A resource that helped The Houston Chronicle shed light on chemical disasters and facilities posing the greatest potential harm to the public, in the event of an emergency, got a new lease on life.
After facing an uncertain future after its original owner — the Center for Effective Government — was shut down, the Right to Know Network relaunches today with a more user-friendly, accessible site design.
The redesign happened because of a collaboration between The Houston Chronicle, the Reynolds Journalism Institute and Missouri School of Journalism.
About the Right to Know Network
The Right to Know Network is a free public resource containing data about chemical companies and the impact on the environment. The site consists of a collection of resources tracking toxic and flammable chemicals at companies, the largest being the risk management plan (RMP) database. Data Editor Matt Dempsey said the Environmental Protection Agency requires chemical companies to file an RMP every five years if they reach a certain threshold of chemical tonnage.
The RMP details any incidents that the company has had, how many chemicals the company has that meet that threshold, what the worst-case scenario is for an incident at that particular facility, what the vulnerability zones indicate of a worst-case scenario and what an organization has done to prevent a worst-case scenario. In addition, there is information about hazardous waste and toxins release inventory, he said.
This information is hard to find elsewhere unless obtained directly from the EPA, which can cost time and money, said Dempsey.
Resource at risk
In 2016, the Center for Effective Government, the site’s original owners, informed the Chronicle that it was going to be shut down.
The site was too valuable to The Houston Chronicle, because it had helped them report the series, which had been inspired after four workers lost their lives in a plant from exposure to deadly gases. The Chronicle decided to buy the site themselves.
In 2017, they were again reminded how valuable the resource was to them. While participating in a press conference for the local chemical company, Arkema, during Hurricane Harvey, Dempsey learned that the facility had lost control of its chemicals because of flooding and inadequate planning, and they were expecting an explosion and-or fire. He knew the name of the facility because of the series he and his co-worker had written and the facility was one of those that posed a threat to the community during an emergency.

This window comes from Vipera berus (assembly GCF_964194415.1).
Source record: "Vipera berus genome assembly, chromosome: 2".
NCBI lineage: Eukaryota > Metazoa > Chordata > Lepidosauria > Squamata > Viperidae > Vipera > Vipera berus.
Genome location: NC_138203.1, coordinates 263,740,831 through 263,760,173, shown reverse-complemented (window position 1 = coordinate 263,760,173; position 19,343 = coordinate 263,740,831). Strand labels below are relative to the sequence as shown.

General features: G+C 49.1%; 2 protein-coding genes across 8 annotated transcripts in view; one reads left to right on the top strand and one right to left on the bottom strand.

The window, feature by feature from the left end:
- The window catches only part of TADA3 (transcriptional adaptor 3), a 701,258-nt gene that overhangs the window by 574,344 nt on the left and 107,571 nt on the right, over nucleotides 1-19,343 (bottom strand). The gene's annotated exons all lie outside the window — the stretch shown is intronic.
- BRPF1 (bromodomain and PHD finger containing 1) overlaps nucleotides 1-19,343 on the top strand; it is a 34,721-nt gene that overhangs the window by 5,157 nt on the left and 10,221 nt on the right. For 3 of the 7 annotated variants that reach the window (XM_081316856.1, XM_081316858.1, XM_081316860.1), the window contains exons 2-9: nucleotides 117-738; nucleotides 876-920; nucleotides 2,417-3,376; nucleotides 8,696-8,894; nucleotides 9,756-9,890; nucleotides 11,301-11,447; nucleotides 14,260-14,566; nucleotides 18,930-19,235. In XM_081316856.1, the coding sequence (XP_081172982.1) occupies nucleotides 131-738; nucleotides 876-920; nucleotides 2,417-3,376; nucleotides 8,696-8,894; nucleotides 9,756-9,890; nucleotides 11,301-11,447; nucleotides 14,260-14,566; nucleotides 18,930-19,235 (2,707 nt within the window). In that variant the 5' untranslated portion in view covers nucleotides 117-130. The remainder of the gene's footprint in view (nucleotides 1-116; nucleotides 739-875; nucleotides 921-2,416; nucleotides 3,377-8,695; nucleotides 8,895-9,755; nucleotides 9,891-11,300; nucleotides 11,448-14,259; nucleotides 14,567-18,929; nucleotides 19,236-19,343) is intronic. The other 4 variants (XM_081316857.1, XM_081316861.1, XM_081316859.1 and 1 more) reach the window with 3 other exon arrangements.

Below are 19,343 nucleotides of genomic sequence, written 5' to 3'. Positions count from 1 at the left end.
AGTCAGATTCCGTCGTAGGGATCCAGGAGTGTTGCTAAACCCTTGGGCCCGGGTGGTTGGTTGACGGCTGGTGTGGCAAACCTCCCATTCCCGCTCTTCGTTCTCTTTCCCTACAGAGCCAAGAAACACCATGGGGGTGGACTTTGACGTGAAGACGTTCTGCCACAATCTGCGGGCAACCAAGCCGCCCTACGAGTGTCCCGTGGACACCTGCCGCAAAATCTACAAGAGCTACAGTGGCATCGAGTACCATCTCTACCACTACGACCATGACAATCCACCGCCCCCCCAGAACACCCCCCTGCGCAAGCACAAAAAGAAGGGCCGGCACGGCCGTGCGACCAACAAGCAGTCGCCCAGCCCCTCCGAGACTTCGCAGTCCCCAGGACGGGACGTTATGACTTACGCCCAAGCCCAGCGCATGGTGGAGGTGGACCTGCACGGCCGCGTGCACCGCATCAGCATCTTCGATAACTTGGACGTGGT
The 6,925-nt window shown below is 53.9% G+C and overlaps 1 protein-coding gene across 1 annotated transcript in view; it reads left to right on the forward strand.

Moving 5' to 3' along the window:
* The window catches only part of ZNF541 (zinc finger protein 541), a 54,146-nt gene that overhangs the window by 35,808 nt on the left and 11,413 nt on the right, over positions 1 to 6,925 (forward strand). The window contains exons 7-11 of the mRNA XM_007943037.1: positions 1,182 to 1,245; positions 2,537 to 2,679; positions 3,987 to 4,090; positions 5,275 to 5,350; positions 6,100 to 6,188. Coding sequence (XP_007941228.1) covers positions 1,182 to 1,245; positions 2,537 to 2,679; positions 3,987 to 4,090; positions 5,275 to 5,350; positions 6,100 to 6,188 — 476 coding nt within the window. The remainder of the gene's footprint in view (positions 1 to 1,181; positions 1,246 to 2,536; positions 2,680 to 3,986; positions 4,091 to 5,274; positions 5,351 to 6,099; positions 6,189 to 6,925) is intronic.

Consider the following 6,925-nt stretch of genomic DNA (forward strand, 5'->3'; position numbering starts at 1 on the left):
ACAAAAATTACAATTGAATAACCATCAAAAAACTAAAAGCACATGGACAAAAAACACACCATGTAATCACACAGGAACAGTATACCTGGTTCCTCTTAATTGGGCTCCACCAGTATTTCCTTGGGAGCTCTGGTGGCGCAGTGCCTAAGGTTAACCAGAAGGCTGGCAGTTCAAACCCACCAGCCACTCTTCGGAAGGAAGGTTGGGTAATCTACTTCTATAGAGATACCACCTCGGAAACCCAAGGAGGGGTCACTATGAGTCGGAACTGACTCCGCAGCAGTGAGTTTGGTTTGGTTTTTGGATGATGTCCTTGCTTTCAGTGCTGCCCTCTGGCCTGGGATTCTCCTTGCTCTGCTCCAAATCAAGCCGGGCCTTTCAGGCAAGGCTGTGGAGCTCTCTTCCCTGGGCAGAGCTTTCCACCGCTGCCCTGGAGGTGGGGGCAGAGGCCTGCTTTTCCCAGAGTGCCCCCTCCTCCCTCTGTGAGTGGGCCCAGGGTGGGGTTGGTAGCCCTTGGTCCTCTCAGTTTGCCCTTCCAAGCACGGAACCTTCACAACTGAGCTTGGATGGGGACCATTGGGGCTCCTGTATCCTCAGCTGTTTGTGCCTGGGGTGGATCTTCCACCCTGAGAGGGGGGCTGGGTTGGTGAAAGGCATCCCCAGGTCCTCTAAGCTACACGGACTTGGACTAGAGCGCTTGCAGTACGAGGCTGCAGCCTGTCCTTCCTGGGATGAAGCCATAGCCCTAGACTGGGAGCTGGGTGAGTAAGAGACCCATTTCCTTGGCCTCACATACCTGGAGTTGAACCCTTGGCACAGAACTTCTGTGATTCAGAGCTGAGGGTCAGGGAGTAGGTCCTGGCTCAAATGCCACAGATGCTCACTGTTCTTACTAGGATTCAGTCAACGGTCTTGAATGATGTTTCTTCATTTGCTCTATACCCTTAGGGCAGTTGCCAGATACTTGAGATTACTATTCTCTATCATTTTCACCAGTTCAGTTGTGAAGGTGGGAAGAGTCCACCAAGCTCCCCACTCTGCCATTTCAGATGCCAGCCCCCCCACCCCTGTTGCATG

They had gotten some of their background information for the series from the Right to Know Network. Having written this series and having access to this data allowed them to be more prepared with background information at hand for their latest news story, says Dempsey.
“We had more information that we would have had otherwise,” he says. “And so we could ask more detailed questions. We couldn’t get much help from Arkema. We were asking for their updated chemical inventory, and they weren’t providing it.
However, the site continued to face an uncertain future. It was an old site and needed to be updated, said Dempsey. Updating the website as they moved it to a new content management system was more than the outlet had time or money to handle.
“I knew from my perspective and experience that I wanted no business in trying to go dig through somebody’s decade-old code and try to figure out what did what,” says Dempsey. “I also knew that we didn’t have the time or resources. We knew we wouldn’t be able to just do it on our own. And there were too many other things going on, and this would be a big lift.”
Finding help from RJI and the School of Journalism
Conversations with Rob Weir, director of digital development at The Columbia Missourian led Dempsey to James Gordon, senior editor for the RJI Futures Lab. Gordon agreed to take on the backend development of the site.
“Our two main goals were to make the site easier to maintain and cheaper to host, and we’ve definitely met those goals,” says Gordon. “Now whenever the Chronicle gets a new snapshot of the RMP data, the rest of the update process is fully automated. Also, since the site is deployed on serverless architecture, the necessary computing costs are much lower.”
Gordon had the help of Thomas Oide, now a recent Missouri School of Journalism graduate, who majored in journalism with a minor in computer science.
“From day one, Thomas and I were working as equals,” says Gordon. “He spent countless hours on this project on top of his other degree requirements. We would not have been successful without him.”
Weir and assistant professor Elizabeth Stephens, who both teach a multimedia planning and design course section, assigned students from their class to help with the front-end development of the site – what people see when they come to the website.
Recent Journalism School graduate Morgan Keith who helped work on the site said the old site was wordy, plain and not that intuitive for journalists.
“When we created the website, we wanted people to be able to see it and use it on their own without having to second-guess or set time aside to figure out how to use the site,” she says. “Our search by location, for example, is very easy.”
What is next for the site and future dreams
The site launches with the latest version of the Risk Management Plan database. Dempsey said they plan to update some of the other data sets as well in the future.
It is also Dempsey’s dream to have the capability for other news outlets to add their stories about facilities and incidents directly to the Right to Know site, so journalists have access to that background information, as well as the EPA data.